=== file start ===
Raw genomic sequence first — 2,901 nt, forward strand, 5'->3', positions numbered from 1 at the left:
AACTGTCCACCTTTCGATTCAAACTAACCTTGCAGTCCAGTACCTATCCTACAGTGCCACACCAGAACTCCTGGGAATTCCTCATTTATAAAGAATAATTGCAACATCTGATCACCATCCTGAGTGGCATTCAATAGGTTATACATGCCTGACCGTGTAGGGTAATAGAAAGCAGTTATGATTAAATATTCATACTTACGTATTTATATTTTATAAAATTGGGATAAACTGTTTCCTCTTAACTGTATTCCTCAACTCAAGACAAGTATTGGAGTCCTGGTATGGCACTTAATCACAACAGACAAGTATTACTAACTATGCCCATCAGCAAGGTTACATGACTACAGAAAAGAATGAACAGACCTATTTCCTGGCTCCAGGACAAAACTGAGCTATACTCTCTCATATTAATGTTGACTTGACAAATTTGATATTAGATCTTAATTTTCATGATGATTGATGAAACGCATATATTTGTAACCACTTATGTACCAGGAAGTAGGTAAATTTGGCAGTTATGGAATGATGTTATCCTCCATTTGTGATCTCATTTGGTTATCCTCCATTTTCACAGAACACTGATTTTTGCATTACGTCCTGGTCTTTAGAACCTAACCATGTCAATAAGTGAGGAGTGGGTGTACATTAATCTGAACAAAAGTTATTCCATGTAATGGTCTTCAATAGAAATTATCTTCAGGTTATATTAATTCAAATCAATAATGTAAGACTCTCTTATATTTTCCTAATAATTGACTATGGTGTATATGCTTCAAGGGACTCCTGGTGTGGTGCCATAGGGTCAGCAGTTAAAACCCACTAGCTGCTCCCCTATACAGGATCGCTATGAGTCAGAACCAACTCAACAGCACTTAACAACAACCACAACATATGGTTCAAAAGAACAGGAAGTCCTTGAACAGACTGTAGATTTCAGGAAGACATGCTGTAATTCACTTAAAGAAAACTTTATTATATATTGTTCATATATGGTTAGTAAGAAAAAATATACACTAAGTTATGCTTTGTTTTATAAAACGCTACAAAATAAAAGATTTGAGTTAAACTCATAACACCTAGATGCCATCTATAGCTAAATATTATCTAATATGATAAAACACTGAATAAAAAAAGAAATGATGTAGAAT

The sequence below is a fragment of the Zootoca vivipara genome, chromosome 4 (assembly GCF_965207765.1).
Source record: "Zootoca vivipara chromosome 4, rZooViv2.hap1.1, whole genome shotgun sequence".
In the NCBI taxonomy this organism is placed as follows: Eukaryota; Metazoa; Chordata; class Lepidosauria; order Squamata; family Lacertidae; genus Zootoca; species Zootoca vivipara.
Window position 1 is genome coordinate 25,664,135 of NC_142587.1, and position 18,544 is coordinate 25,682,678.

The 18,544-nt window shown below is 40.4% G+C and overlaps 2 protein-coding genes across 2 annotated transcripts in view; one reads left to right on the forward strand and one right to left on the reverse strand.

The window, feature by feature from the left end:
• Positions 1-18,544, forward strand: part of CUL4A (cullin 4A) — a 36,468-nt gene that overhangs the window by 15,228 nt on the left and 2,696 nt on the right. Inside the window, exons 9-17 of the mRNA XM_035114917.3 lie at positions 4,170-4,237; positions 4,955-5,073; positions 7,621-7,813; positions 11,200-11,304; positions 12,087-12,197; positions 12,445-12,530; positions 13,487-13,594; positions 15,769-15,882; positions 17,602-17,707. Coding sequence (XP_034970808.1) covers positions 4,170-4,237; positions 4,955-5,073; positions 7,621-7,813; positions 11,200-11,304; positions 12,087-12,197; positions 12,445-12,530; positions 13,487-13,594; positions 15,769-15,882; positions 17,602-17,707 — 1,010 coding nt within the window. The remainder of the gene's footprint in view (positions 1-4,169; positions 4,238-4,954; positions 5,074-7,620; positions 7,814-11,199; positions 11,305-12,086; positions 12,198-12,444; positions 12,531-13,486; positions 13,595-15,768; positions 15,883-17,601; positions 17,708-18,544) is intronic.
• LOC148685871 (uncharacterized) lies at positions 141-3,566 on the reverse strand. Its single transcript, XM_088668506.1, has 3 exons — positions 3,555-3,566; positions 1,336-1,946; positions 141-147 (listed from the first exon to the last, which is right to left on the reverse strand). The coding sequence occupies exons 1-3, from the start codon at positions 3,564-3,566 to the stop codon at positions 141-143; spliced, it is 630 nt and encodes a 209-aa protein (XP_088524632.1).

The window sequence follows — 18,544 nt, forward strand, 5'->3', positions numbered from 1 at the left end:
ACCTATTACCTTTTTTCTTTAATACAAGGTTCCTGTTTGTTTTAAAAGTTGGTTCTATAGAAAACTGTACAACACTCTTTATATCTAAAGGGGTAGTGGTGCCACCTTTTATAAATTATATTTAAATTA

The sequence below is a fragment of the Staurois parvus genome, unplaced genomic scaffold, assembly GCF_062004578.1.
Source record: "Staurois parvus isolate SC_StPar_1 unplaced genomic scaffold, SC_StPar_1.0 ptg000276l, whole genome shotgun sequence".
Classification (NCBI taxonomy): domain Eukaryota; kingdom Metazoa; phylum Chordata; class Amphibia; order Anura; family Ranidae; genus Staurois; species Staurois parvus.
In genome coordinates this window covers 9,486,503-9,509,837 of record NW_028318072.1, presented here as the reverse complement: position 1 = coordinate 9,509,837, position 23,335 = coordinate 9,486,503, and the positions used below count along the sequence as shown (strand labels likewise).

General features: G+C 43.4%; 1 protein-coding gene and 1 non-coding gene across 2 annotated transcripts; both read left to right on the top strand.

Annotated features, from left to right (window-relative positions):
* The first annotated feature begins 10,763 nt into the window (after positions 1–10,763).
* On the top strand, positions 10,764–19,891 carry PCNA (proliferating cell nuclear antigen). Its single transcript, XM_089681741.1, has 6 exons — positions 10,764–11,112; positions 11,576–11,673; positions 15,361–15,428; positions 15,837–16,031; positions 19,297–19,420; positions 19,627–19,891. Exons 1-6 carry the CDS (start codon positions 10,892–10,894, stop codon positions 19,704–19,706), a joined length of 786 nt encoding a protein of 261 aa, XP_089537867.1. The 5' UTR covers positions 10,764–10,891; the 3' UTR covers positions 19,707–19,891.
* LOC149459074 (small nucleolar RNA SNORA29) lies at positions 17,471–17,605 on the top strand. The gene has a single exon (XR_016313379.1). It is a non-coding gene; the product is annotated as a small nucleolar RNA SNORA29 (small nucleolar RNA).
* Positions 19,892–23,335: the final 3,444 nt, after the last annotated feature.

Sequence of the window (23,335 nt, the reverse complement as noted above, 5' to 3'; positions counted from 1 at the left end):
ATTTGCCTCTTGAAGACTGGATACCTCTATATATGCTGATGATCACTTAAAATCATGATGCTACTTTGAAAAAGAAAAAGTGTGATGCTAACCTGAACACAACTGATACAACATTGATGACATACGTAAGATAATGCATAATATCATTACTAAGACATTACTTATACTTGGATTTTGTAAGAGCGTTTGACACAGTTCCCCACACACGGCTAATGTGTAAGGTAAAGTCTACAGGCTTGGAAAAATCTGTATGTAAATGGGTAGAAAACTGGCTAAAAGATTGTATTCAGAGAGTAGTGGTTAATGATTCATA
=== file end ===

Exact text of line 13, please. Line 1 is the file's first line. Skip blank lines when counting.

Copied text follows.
The sequence below is a fragment of the Staurois parvus genome, unplaced genomic scaffold, assembly GCF_062004578.1.